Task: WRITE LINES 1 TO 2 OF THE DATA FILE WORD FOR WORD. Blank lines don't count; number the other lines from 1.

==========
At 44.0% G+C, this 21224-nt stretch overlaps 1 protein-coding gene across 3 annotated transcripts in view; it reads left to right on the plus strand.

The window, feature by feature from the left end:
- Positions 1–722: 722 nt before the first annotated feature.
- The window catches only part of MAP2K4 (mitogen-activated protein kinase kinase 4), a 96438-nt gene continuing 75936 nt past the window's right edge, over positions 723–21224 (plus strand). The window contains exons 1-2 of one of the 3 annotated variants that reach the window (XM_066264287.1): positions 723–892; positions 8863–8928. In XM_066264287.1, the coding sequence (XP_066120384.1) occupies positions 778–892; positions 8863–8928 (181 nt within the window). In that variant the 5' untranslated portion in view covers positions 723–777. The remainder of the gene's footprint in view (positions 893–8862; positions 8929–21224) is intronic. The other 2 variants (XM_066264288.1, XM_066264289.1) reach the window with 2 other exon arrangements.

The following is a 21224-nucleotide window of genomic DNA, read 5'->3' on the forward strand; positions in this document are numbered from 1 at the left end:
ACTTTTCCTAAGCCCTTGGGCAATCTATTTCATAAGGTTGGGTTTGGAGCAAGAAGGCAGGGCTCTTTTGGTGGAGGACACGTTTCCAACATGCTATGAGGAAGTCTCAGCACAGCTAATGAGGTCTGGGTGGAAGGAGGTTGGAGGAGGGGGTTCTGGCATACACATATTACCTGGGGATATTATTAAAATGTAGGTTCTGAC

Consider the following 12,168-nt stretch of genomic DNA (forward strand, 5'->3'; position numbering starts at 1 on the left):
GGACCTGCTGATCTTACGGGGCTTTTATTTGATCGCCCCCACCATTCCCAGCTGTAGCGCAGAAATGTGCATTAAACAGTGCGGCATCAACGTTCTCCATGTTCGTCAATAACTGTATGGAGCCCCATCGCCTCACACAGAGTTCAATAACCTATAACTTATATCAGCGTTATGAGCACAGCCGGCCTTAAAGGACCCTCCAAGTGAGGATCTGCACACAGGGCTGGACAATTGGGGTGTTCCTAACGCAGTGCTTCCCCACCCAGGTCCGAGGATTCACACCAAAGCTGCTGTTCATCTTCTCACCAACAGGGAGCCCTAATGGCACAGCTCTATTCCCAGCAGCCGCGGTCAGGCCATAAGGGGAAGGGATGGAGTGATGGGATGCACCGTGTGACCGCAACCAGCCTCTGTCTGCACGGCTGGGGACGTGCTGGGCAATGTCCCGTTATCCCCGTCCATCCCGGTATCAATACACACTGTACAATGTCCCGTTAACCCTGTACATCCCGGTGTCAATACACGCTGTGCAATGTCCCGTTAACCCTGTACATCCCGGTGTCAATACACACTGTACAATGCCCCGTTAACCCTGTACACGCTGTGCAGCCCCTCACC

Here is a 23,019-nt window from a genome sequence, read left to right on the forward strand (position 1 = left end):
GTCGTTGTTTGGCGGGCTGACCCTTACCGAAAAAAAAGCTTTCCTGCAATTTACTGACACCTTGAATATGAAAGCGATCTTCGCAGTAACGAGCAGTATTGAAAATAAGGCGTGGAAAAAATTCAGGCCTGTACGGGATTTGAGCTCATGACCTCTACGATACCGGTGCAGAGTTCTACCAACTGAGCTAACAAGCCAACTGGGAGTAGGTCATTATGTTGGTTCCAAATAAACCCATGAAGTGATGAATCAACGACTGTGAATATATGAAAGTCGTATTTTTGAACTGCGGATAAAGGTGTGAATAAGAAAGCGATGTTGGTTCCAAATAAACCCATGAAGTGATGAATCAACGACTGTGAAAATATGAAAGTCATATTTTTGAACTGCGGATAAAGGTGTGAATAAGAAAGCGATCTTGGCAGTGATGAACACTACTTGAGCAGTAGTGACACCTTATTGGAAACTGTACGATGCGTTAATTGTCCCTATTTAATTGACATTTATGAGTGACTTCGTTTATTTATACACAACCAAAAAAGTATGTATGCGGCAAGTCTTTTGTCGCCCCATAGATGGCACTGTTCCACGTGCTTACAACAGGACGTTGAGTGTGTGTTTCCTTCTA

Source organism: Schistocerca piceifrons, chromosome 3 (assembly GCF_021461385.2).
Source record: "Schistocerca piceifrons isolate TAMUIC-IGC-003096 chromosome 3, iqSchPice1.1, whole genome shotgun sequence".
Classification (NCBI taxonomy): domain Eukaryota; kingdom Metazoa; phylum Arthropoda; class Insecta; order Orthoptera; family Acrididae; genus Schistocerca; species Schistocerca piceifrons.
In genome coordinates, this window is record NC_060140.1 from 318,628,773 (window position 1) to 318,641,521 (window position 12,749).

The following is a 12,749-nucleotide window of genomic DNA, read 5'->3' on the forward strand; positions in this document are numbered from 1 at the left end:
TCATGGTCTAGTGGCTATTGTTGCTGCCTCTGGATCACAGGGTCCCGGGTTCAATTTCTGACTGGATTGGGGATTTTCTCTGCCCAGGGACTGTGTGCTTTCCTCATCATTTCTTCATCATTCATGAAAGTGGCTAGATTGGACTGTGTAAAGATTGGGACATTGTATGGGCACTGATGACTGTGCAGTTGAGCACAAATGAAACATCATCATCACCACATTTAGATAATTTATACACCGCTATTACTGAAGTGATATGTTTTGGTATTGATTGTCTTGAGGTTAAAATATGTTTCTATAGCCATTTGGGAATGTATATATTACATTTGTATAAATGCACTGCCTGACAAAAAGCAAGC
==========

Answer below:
At 44.0% G+C, this 21224-nt stretch overlaps 1 protein-coding gene across 3 annotated transcripts in view; it reads left to right on the plus strand.

The window, feature by feature from the left end: